My granddaughter will be four years old next week. If medical science continues to improve at its current rate, she will live to be 103. More precisely, half of her generation will still be alive at 103. I have been trying to work out how to prepare her for such a long life. I am reading “The New Long Life” by Andrew Scott and Lynda Gratton. Their book is precisely about how to live a life of 100 years. They tackle issues like staying fit and healthy, what will happen to families, communities and work. It offers guidance for Education, Government and Companies.
Chronological Age and Biological Age
Early in the book, they introduce a very interesting idea : time inflation. Suppose I tell you the price of a loaf of bread in 1990 and the price today. I ask you which is more expensive? Most people will correct for monetary inflation. We correct for the value of money at different times. The spending power of a pound or dollar has gone down, so we index. Scott and Gratton suggest that we have to do the same thing for time.
We have seen in these Newsletters that the rate of decline in our health and intellect is slowing with each new generation. Time is moving slower and a chronological year is “worth less”. A 70 year old in 1990 is very different to a 70 year old today. In Newsletter #027 we compared UK health data from 2017 and 1997. In that twenty year period, healthy aging extended by thirteen years. Medical science, nutrition and exercise had pushed back the disability that comes with the Fourth Age.
Newsletter #030 looked at longitudinal data on the decline in mental ability. We saw that a 70 year old in this generation would score the same on mental tests as a 60 year old in their parent’s generation. Newsletter #029 provided one answer. The separation of brain and body is an artefact of human thinking. They are an integrated whole. A healthy body increases the blood flow to the brain. This improves its effectiveness.
All this means that we need to index chronological time to get to biological time. The passing of one chronological year has less of an impact on age. However there are other “times”
Our Bodies May be on Earth but our Heads are on Mars
Beyond the age of twenty-five, if we are asked “How old do you feel?” we invariably give a younger age than our chronological age. Third Age consumers across the world feel younger than their actual age. How much younger varies not only by chronological age but by country. The Danes of a given age feel younger than comparable Americans.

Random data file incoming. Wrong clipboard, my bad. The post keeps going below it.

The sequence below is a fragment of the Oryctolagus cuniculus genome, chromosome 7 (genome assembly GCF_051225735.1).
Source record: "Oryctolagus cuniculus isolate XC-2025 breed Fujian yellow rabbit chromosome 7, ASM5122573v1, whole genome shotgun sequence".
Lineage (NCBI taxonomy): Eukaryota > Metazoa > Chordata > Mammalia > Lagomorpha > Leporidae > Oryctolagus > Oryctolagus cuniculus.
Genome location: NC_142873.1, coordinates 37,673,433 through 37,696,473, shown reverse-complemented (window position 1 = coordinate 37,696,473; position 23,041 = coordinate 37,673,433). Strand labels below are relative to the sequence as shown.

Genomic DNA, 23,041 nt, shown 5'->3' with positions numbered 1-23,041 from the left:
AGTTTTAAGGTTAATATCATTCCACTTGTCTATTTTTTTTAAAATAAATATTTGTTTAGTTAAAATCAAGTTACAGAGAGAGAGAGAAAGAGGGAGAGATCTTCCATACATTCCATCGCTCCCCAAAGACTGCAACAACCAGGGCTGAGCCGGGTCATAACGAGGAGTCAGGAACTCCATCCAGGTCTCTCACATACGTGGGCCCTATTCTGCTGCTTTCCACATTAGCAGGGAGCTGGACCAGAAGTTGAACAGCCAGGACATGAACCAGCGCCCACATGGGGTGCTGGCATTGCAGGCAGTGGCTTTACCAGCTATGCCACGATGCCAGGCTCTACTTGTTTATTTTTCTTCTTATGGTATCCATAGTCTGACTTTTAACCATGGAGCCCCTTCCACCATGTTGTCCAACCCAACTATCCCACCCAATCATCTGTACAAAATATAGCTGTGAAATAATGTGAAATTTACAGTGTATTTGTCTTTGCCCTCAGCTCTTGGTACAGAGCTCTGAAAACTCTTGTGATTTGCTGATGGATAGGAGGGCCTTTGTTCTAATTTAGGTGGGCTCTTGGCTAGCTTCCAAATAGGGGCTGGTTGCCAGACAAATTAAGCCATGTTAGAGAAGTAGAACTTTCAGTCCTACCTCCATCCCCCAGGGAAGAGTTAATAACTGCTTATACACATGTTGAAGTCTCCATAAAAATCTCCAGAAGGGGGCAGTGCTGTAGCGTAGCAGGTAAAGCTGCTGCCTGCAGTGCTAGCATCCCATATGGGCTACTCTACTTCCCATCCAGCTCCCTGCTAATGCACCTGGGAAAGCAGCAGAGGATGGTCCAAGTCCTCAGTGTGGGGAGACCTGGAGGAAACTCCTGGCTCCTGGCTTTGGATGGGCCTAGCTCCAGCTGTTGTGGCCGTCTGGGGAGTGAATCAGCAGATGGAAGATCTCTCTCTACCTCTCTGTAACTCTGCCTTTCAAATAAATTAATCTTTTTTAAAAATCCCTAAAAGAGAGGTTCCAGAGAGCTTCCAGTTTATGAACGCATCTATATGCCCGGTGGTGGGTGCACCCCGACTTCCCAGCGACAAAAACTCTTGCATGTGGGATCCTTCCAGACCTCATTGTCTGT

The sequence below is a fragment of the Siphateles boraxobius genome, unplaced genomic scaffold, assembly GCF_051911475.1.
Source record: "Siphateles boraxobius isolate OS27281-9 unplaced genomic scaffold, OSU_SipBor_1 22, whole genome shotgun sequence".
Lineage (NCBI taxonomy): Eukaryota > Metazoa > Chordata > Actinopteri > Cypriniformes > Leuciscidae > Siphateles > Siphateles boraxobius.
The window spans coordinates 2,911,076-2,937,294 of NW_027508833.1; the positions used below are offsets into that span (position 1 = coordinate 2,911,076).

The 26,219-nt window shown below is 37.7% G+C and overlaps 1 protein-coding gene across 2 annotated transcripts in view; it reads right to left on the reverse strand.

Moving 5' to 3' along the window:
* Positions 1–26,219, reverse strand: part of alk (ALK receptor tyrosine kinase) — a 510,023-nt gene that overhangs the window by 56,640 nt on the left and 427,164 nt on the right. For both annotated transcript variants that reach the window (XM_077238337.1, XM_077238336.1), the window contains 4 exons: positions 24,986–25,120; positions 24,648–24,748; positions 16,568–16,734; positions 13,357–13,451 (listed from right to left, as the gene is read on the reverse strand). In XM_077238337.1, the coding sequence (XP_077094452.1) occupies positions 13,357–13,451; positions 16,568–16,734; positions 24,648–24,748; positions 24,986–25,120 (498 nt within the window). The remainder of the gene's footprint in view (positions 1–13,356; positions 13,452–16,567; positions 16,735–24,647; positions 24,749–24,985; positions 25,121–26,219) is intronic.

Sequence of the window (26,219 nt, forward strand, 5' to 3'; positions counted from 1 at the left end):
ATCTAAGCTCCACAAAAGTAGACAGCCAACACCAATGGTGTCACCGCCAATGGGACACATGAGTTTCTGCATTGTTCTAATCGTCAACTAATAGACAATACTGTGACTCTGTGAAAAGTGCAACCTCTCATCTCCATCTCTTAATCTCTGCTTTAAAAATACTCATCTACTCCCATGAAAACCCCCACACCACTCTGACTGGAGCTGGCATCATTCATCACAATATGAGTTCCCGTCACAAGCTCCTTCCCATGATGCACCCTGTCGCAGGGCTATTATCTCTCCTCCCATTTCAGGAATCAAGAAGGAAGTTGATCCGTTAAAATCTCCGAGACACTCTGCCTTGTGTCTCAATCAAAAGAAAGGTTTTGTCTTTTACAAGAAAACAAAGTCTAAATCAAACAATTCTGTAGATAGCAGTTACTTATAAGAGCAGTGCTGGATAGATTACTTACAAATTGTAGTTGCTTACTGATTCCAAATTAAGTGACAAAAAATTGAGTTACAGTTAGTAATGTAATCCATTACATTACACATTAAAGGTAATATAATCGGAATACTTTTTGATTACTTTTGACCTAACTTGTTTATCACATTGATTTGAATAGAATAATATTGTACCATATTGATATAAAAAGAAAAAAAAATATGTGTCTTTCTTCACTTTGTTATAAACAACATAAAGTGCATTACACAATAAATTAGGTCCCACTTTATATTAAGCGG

The data for Denmark is typical of most countries. At all ages over forty, less than five percent of people say they feel older than their birth certificate age. (Until the very end of their lives). There is a constant group of around thirty percent who feel their age. The balance, of close to seventy percent, claim to feel younger. They feel on average, twenty percent younger. A seventy-year-old in this group on average feels fifty-six years old and an eighty-year-old, sixty-four. The overall average is the mix of the three groups: feel older; feel your age and feel younger. Across all Danes a seventy-year-old feels only fifty-nine. There are huge variations across individuals.
As our chronological age increases so does the age we feel. However, our chronological age and the age in our heads do not increase at the same rate. Our heads are on Mars time. It takes Mars six hundred and eighty-six days to circle the sun, so time goes more slowly. Ten years on earth would feel like five point four years on Mars. How old we feel increases approximately five point four years for every chronological decade. The average seventy-year-old may feel sixty. In the ten years it takes them to reach eighty, they will only change the age that they feel to just over sixty five.
Feeling younger is not just a “nice to have”. "Felt age” is a better predictor of the onset of many psychological and physiological diseases. It is however a two-way street and an illness can often make people feel older. Feeling older than your age is correlated negatively with life expectancy.
Time We Have Left
In the last Newsletter I introduced a different measure of time : Time We Have Left. Carstensen’s idea was that at some point mortality becomes real. Her “socioemotional selectivity theory” says that at that point we start to adjust our behaviour. We do this based on the time we feel we have left. We manage our lives to maximize positive emotional experiences. Life becomes too short to do anything else. The theory is more complex because it suggests that there is not a single point at which our motivation changes. Instead there is a progressive change as our life expectations age. Scales have been developed to measure not only the time we feel we have left, but our aspirations.
Which is the Best Time?
Last month in the Journal of Services Research two friends published an interesting study. They were looking at different measures of time. My friends asked a simple question. Which time is the better predictor of our behaviour? Is it our chronological age? Is it our “Felt Age”, the age that we feel inside? Is it the “time we think we have left”?
They asked respondents about a recent experience with their bank or their grocery store. They were trying to predicted a number of behaviours. Did people intend to switch suppliers (loyalty)? Would they recommend the bank or store (Word of Mouth)? Would they complain? They also measured the respondents perceptions of that experience. Finally they assessed their view of value for money.
The results are interesting. In terms of switching behaviour the “felt age” is a better predictor. This is consistent with the large car purchasing study in Newsletter #34. On all of the other measures the best predictor is the future time perspective: the time we think we have left.
I am not sure that I want focus on the time I have left. May be we should all just look on the "Bright Side of Life”?